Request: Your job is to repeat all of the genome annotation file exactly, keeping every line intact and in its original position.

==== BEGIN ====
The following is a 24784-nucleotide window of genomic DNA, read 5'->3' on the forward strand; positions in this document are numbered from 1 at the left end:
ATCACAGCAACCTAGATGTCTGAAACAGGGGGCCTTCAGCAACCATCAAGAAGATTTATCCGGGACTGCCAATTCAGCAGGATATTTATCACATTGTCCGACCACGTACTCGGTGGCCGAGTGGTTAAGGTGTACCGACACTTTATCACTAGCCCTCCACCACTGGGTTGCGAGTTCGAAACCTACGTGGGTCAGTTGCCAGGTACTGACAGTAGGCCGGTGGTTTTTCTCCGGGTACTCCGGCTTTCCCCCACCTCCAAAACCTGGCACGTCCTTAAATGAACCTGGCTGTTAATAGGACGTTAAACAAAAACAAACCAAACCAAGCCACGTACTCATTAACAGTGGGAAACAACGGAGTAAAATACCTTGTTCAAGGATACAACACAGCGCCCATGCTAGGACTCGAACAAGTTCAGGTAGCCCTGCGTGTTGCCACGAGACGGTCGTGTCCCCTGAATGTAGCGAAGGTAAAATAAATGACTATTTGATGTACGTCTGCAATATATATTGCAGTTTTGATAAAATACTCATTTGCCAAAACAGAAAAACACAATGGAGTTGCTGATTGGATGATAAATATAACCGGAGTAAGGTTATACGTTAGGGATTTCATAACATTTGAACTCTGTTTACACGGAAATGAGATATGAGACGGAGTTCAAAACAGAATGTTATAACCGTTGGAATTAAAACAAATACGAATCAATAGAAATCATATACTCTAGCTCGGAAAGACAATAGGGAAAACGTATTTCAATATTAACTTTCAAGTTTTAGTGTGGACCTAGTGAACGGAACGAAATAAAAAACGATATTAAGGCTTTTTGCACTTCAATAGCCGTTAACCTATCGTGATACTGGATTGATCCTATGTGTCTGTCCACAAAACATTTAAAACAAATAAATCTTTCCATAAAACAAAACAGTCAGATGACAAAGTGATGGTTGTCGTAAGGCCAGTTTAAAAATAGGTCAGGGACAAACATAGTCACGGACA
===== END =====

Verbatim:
The following is a 24784-nucleotide window of genomic DNA, read 5'->3' on the forward strand; positions in this document are numbered from 1 at the left end:
ATCACAGCAACCTAGATGTCTGAAACAGGGGGCCTTCAGCAACCATCAAGAAGATTTATCCGGGACTGCCAATTCAGCAGGATATTTATCACATTGTCCGACCACGTACTCGGTGGCCGAGTGGTTAAGGTGTACCGACACTTTATCACTAGCCCTCCACCACTGGGTTGCGAGTTCGAAACCTACGTGGGTCAGTTGCCAGGTACTGACAGTAGGCCGGTGGTTTTTCTCCGGGTACTCCGGCTTTCCCCCACCTCCAAAACCTGGCACGTCCTTAAATGAACCTGGCTGTTAATAGGACGTTAAACAAAAACAAACCAAACCAAGCCACGTACTCATTAACAGTGGGAAACAACGGAGTAAAATACCTTGTTCAAGGATACAACACAGCGCCCATGCTAGGACTCGAACAAGTTCAGGTAGCCCTGCGTGTTGCCACGAGACGGTCGTGTCCCCTGAATGTAGCGAAGGTAAAATAAATGACTATTTGATGTACGTCTGCAATATATATTGCAGTTTTGATAAAATACTCATTTGCCAAAACAGAAAAACACAATGGAGTTGCTGATTGGATGATAAATATAACCGGAGTAAGGTTATACGTTAGGGATTTCATAACATTTGAACTCTGTTTACACGGAAATGAGATATGAGACGGAGTTCAAAACAGAATGTTATAACCGTTGGAATTAAAACAAATACGAATCAATAGAAATCATATACTCTAGCTCGGAAAGACAATAGGGAAAACGTATTTCAATATTAACTTTCAAGTTTTAGTGTGGACCTAGTGAACGGAACGAAATAAAAAACGATATTAAGGCTTTTTGCACTTCAATAGCCGTTAACCTATCGTGATACTGGATTGATCCTATGTGTCTGTCCACAAAACATTTAAAACAAATAAATCTTTCCATAAAACAAAACAGTCAGATGACAAAGTGATGGTTGTCGTAAGGCCAGTTTAAAAATAGGTCAGGGACAAACATAGTCACGGACA